Foden belies his tender years to strengthen City title hopes
Manchester City 1 Tottenham Hotspur 0
There is no sure way to know when a teenager is at last ready to step into the high-stakes games, but in the case of Phil Foden, his manager Pep Guardiola has decided that now in April, amid the intensity of the tightest Premier League title race in years, the moment has arrived.
Seventeen days before, Foden made his first league start at home to Cardiff City and then yesterday afternoon, less than three days after the Champions League epic between these two clubs on the same pitch, he made the difference for a team that had to win.
"Now I am a genius," Guardiola joked later. "He scored a goal. How good is the manager?"
It was Foden's first Premier League goal, headed in from close range after seven minutes, that divided these two teams on a day when it was as warm in Manchester as it was in Barcelona. This was Part IV of Manchester City and Tottenham Hotspur's momentous 2018-2019 season and it ended with the champions back on top, although in this relentless title race, victory once more came at a cost.
They lost Kevin De Bruyne to injury in the first half, and later Guardiola said that it would be unlikely that the Belgian would play in the derby at Old Trafford on Wednesday, which could well dictate the course of the title. One man's misfortune is another's opportunity and although Foden started instead of David Silva, it means that the 18-year-old now has a much better chance of playing in the game against Manchester United.
Foden, still just 18, seized his chance yesterday as he has done throughout this season. He now has seven goals across four competitions.
When one considers that City can buy any player outside of a few elite clubs in the world, it is remarkable that they have found one in Stockport for nothing, but that is the beauty of development. Foden gave Guardiola's team the energy that the Catalan said they needed to press Spurs when the opposition had the ball.
It was not a comfortable afternoon for City, with Mauricio Pochettino returning to the Etihad Stadium with a shrewd line-up that included four centre-halves in a five-man backline.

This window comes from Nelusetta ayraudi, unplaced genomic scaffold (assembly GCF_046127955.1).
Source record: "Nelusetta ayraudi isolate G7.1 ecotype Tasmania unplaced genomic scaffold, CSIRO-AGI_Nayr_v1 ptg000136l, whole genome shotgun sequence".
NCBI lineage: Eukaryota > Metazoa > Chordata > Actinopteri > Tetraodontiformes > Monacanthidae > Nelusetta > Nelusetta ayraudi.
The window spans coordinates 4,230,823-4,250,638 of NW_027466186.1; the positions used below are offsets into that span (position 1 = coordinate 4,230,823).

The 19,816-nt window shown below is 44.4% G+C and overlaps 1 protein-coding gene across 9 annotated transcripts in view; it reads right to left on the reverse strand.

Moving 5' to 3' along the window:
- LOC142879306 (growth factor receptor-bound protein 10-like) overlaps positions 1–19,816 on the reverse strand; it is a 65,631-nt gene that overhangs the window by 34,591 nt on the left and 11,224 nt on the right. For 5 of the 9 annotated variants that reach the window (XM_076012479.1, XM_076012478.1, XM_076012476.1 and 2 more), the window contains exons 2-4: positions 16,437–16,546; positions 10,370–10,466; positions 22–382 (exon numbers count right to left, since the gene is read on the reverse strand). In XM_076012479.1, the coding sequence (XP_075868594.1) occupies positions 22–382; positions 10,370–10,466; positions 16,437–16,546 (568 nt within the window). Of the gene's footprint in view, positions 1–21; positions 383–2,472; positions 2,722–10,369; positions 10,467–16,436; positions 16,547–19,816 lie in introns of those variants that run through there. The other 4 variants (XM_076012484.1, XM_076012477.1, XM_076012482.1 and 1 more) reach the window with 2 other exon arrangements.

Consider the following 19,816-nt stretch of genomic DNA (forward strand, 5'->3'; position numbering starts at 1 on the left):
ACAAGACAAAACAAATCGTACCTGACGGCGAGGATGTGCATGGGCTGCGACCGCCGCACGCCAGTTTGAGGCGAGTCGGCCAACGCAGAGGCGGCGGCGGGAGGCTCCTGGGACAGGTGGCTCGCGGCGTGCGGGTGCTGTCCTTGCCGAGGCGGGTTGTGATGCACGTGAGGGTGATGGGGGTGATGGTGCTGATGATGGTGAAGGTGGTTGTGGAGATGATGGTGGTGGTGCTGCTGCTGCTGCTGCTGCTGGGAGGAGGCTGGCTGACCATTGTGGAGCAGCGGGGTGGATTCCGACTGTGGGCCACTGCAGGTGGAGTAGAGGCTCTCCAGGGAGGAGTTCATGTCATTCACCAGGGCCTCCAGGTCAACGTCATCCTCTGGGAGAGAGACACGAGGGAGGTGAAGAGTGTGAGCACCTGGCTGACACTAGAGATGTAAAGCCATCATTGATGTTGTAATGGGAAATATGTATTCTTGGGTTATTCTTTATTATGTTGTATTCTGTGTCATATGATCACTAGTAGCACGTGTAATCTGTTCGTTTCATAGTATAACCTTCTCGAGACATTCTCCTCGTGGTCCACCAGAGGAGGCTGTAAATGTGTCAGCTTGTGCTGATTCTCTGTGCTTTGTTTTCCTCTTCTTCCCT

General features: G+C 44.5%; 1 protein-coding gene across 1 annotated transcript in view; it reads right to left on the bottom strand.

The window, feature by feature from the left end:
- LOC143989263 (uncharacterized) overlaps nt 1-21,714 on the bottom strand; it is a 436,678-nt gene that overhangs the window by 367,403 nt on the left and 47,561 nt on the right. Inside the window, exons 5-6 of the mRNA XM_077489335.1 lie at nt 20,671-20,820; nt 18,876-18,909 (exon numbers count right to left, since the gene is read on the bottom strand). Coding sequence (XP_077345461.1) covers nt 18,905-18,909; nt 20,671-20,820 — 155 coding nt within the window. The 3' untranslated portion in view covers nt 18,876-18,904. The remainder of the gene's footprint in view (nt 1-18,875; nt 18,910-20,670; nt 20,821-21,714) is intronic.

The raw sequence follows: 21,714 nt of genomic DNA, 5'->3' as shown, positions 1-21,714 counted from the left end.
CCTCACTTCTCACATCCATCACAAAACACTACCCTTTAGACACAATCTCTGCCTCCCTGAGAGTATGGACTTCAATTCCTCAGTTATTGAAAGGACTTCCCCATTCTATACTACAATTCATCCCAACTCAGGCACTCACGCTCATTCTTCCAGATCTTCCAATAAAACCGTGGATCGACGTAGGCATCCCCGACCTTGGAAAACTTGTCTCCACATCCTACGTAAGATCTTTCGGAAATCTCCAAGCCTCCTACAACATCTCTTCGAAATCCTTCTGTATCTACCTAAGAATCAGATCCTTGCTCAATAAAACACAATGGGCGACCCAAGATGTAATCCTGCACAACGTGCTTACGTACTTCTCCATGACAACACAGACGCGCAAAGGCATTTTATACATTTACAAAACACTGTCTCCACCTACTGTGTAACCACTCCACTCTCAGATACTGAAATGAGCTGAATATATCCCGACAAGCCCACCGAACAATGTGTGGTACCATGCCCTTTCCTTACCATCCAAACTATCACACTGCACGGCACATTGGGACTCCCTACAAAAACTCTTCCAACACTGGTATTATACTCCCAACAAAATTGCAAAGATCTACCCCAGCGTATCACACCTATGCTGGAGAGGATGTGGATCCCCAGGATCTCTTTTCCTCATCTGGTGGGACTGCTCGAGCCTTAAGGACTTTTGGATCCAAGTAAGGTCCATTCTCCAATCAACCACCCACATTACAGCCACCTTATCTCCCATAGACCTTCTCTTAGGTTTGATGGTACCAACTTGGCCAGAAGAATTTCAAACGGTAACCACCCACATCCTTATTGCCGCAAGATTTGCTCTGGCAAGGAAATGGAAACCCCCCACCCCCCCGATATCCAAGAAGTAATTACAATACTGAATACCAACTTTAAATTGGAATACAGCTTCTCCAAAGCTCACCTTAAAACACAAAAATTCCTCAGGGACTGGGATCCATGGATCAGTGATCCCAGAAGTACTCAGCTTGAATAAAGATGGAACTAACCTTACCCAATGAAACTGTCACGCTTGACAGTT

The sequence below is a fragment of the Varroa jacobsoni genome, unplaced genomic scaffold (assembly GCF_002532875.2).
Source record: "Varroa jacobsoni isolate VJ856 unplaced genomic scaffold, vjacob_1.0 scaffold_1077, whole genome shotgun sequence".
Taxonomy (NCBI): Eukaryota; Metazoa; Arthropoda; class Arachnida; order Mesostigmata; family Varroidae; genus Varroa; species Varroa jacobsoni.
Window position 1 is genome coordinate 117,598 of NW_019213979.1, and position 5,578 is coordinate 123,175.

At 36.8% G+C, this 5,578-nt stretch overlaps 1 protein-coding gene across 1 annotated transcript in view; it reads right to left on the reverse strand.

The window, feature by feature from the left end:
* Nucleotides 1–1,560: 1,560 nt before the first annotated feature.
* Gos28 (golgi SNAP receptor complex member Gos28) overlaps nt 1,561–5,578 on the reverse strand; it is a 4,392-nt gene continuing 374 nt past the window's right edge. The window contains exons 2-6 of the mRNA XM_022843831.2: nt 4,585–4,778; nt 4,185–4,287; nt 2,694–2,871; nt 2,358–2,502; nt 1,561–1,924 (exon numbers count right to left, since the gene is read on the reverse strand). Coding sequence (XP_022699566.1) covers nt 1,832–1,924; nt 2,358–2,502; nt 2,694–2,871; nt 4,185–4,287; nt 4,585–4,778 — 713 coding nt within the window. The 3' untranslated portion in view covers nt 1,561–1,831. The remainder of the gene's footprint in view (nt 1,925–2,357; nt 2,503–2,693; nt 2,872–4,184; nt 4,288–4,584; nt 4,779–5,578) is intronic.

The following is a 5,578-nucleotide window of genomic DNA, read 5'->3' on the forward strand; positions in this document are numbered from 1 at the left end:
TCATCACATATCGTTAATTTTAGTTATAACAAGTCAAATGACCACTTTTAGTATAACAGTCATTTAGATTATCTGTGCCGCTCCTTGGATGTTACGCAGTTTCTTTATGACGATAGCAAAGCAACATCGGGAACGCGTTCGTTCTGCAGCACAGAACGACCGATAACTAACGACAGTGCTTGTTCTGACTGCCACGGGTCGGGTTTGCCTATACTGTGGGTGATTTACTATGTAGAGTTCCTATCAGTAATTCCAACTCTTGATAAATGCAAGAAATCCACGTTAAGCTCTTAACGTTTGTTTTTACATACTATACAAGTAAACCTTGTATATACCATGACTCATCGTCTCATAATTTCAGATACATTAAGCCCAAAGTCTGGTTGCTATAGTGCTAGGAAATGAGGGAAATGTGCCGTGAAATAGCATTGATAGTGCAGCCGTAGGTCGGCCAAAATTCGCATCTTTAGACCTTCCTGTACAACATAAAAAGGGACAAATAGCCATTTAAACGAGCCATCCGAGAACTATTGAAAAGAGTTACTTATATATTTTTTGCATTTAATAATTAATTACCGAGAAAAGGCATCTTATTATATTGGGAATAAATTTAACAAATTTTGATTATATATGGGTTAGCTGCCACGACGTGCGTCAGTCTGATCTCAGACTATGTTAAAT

Playing for only his third league game since the new year, Juan Foyth did a fine job as a right wing-back against Raheem Sterling. It was notable that Spurs had as many shots on target as City - four in all - but ran into Ederson in fine form. The Brazilian goalkeeper stopped all of them - two from Heung-min Son, and one each from Christian Eriksen and Lucas Moura. Pochettino said that City's goalkeeper had been their best player.
There were five changes from the Spurs side that prevailed on away goals on Wednesday, including the absence of their injured goalkeeper Hugo Lloris.
Yet they were in this game until the very end. Their ability to frustrate City's plan to draw opponents out of position and pass through the gaps meant that Spurs were very hard to beat once again.
Spurs striker Son had already gone past Kyle Walker and forced the first save out of Ederson when City took the lead in the seventh minute. The goal was crafted out on the right by Bernardo Silva, who weaved in on his left foot and picked out Sergio Aguero at the back post. His perceptive header was onto the run of Foden, who launched himself at the ball and followed it head-first into the net.
The injury to De Bruyne came around the 35th minute when he seemed to drag his left ankle awkwardly underneath him. He played on for a few minutes and then sliced the ball angrily out of play to stop the game, before dropping to the ground with a general attitude of despair. As he came off in the aftermath, Guardiola said that the player had indicated that his hamstring was the affected area and this could yet be the end of a season that has been plagued by injury.
Both goalkeepers were excellent throughout the match and Paulo Gazzaniga stuck out a leg to block a shot from Sterling in the second half.
Pochettino switched later on, playing Danny Rose in midfield in place of Dele Alli, whose chief role had been to close down the space in which De Bruyne operated. There were penalty handball appeals for both sides, against Walker and Toby Alderweireld, but referee Michael Oliver decided that neither had been intentional.
Fernando Llorente, a late substitute for Spurs, was booed by some of the City fans for what they feel was an intentional handball on Wednesday night for his goal that changed the course of the Champions League tie. That was, to say the least, an intriguing verdict on the events of that particular game. As for Spurs, they next face Brighton at home on Tuesday and will finish in the top four providing they win their remaining four games.
They also have the matter of a Champions League semi-final against Ajax, although Pochettino says that no-one at his club is currently thinking about that match. For Guardiola, the derby game on Wednesday will be just one more examination of whether his team really can stay the course for the domestic treble. He says that his team have nothing left to prove and only the finest of margins can deny them. There is great merit to that argument, although it will not feel that way if United beat them at Old Trafford.